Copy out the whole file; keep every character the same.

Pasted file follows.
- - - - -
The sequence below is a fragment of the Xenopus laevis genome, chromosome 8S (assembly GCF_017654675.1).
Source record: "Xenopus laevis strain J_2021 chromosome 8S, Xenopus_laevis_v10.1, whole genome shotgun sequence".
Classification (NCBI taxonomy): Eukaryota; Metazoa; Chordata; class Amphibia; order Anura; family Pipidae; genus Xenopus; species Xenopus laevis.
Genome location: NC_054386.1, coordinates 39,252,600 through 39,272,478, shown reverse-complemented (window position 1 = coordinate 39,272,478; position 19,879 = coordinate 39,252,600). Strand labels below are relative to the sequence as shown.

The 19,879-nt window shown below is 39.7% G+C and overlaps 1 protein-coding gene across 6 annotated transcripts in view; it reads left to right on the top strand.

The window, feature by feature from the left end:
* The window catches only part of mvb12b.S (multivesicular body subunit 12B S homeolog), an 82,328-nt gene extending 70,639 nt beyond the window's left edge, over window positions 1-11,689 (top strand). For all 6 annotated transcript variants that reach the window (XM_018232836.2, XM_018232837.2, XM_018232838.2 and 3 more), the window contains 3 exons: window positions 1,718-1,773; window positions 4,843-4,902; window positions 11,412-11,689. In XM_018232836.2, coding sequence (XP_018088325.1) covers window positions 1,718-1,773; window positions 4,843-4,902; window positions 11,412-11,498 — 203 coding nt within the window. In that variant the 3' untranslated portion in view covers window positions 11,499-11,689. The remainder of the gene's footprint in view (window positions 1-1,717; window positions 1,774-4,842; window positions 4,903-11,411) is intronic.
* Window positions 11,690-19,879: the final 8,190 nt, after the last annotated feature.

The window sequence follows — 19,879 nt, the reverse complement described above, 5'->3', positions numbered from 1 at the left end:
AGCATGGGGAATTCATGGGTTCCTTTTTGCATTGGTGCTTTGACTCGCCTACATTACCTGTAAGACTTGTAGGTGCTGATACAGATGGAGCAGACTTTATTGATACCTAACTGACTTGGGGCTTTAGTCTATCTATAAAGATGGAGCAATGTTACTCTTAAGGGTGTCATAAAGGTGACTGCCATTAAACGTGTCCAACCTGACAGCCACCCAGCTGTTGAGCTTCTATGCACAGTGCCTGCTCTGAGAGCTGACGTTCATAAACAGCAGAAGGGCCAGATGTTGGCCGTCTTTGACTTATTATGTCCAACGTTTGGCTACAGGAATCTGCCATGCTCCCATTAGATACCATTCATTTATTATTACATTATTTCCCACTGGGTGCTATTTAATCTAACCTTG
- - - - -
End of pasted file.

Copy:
The sequence below is a fragment of the Xenopus laevis genome, chromosome 8S (assembly GCF_017654675.1).
Source record: "Xenopus laevis strain J_2021 chromosome 8S, Xenopus_laevis_v10.1, whole genome shotgun sequence".
Classification (NCBI taxonomy): Eukaryota; Metazoa; Chordata; class Amphibia; order Anura; family Pipidae; genus Xenopus; species Xenopus laevis.
Genome location: NC_054386.1, coordinates 39,252,600 through 39,272,478, shown reverse-complemented (window position 1 = coordinate 39,272,478; position 19,879 = coordinate 39,252,600). Strand labels below are relative to the sequence as shown.

The 19,879-nt window shown below is 39.7% G+C and overlaps 1 protein-coding gene across 6 annotated transcripts in view; it reads left to right on the top strand.

The window, feature by feature from the left end:
* The window catches only part of mvb12b.S (multivesicular body subunit 12B S homeolog), an 82,328-nt gene extending 70,639 nt beyond the window's left edge, over window positions 1-11,689 (top strand). For all 6 annotated transcript variants that reach the window (XM_018232836.2, XM_018232837.2, XM_018232838.2 and 3 more), the window contains 3 exons: window positions 1,718-1,773; window positions 4,843-4,902; window positions 11,412-11,689. In XM_018232836.2, coding sequence (XP_018088325.1) covers window positions 1,718-1,773; window positions 4,843-4,902; window positions 11,412-11,498 — 203 coding nt within the window. In that variant the 3' untranslated portion in view covers window positions 11,499-11,689. The remainder of the gene's footprint in view (window positions 1-1,717; window positions 1,774-4,842; window positions 4,903-11,411) is intronic.
* Window positions 11,690-19,879: the final 8,190 nt, after the last annotated feature.

The window sequence follows — 19,879 nt, the reverse complement described above, 5'->3', positions numbered from 1 at the left end:
AGCATGGGGAATTCATGGGTTCCTTTTTGCATTGGTGCTTTGACTCGCCTACATTACCTGTAAGACTTGTAGGTGCTGATACAGATGGAGCAGACTTTATTGATACCTAACTGACTTGGGGCTTTAGTCTATCTATAAAGATGGAGCAATGTTACTCTTAAGGGTGTCATAAAGGTGACTGCCATTAAACGTGTCCAACCTGACAGCCACCCAGCTGTTGAGCTTCTATGCACAGTGCCTGCTCTGAGAGCTGACGTTCATAAACAGCAGAAGGGCCAGATGTTGGCCGTCTTTGACTTATTATGTCCAACGTTTGGCTACAGGAATCTGCCATGCTCCCATTAGATACCATTCATTTATTATTACATTATTTCCCACTGGGTGCTATTTAATCTAACCTTG